and inland points in the U.S. to destinations throughout Asia. It is recognized by the FMC as a rate discussion
agreement – FMC Agreement No. 011325. General Rate Increases of US$200/40 foot and US$160/20 foot container for all
cargoes not covered under separate, commodity-specific rate programs will take effect March 1, 2005.
These increases are part of WTSA’s rate program which began in 2004 to address rising operating costs, equipment
imbalances and system-wide infrastructure congestion outside carriers’ control. Commodities under existing WTSA rate
programs or currently under separate review are not subject to the March 1st GRI; these commodities include
forest products, metal scrap, hay, soybeans, peas, beans and lentils, dried fruit and nuts, hides, clay, cotton,
and resins, onions in dry containers, refrigerated commodities and plastic scrap.
The 13 members of WTSA are: American President Lines, Ltd., China Shipping Container Lines Co., Ltd., COSCO
Container Lines Co., Ltd., Evergreen Marine Corporation, Hanjin Shipping Co., Ltd., Hapag-Lloyd Container Line GmbH,
Hyundai Merchant Marine Co., Ltd., ‘K’ Line, Mitsui O.S.K. Lines, Ltd., NYK Line, OOCL, P&O Nedlloyd B.V., and Yang
Marine Transport Corp. WTSA members publish individual FMC tariffs, and provide information about their joint plans
The International Shippers’ Association (ISA) and the American Institute for Shippers’ Association, Inc. (AISA)
filed petitions with the FMC for reconsideration and stay of the recent Final Rule on NVOCC Service Arrangements
Docket 04-12). Both the
ISA petition, filed January 7, and the
AISA petition, filed January 12, 2005, call for
reconsideration and stay of the Final Rule on the grounds that the NSA Rules, which prohibit NVOCCs and shipper
associations from being a Shipping Party to an NSA, unfairly benefit larger shipping companies and will hurt
NVOCCs and shipping associations.
The ISA petition states that the Commission does not have the required authority to make such a change to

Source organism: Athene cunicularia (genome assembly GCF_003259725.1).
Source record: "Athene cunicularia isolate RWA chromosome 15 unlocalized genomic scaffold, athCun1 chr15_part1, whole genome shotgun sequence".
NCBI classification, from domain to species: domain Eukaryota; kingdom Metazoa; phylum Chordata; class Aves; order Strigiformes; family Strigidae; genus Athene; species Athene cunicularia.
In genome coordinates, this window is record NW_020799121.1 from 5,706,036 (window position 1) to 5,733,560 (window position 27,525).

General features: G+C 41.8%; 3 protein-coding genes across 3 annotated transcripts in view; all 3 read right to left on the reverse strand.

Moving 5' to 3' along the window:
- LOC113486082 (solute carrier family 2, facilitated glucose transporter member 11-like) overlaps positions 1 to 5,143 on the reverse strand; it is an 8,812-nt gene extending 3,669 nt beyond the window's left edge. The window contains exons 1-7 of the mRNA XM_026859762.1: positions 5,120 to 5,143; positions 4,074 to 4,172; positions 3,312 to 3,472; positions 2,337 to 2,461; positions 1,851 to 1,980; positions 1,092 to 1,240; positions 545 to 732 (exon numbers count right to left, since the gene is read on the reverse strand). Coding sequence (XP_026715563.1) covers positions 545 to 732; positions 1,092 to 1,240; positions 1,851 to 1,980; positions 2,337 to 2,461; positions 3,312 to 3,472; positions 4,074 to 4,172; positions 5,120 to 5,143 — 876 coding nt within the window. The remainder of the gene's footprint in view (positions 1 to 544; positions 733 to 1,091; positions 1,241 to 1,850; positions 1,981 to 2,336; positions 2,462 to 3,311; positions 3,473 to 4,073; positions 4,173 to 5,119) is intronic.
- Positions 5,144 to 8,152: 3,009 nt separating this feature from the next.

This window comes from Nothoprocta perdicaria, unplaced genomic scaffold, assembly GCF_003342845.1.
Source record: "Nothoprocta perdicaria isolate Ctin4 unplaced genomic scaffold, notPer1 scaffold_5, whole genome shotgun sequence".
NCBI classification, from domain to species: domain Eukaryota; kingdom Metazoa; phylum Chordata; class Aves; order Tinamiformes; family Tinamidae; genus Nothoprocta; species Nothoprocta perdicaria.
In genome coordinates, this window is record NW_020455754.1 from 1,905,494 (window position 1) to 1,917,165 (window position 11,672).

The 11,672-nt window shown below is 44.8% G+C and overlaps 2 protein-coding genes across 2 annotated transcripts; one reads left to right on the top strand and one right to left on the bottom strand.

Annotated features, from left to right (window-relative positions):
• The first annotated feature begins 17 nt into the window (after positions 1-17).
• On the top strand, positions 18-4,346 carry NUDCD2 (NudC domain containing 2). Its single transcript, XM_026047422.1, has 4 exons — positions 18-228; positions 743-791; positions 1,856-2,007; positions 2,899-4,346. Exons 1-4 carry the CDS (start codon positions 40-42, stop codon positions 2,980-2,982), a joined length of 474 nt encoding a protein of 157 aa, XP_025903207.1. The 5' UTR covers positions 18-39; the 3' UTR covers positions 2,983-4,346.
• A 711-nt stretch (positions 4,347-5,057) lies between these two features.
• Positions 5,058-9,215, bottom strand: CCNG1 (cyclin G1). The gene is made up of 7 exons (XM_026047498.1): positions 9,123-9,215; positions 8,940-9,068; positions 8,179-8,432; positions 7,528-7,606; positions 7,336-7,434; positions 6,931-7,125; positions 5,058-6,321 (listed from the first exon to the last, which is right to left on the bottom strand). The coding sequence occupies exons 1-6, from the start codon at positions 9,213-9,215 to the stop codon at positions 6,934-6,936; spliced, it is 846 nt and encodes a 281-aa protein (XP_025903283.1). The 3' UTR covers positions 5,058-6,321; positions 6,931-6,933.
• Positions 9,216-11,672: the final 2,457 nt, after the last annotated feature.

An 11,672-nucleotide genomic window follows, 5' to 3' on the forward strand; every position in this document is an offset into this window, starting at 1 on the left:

regulations, while the AISA petition claims that by not allowing shipping associations to be party to NSAs the FMC
unlawfully regulating the membership of shipping associations. Both associations had filed previous comments with
Commission before the Final Rulemaking was issued, but claim their comments were ignored. Both associations have
threatened judicial action if their concerns are not addressed satisfactorily. The FMC has not yet commented on
new petitions, however, the final rule took effect on January 19, 2005, and NSA registration and NSA filing has
Distribution-Publications, Inc. (DPI) has announced its monthly SIGNALS™ newsletter on the regulations and
of the US Federal Maritime Commission (FMC) is now available in Chinese at
www.dpiusa.com. DPI has enjoyed strong support
from carriers, forwarders and NVOCCs based in Hong Kong, China and Taiwan for many years. This support dates back
the 1970s, when DPI helped China Ocean Shipping Company (COSCO) first enter the US trades and DPI published its
tariffs. As part of an expanded effort to serve its Chinese speaking customers DPI has arranged for skilled
with extensive maritime experience to translate its SIGNALS newsletter, web pages and related materials. DPI’s
James Devine, has recently returned from visits to Shanghai, Hong Kong and Tokyo where he made presentations on
changes in FMC regulations, specifically the new regulations that permit NVOCC’s to enter into confidential
with their shipper clients.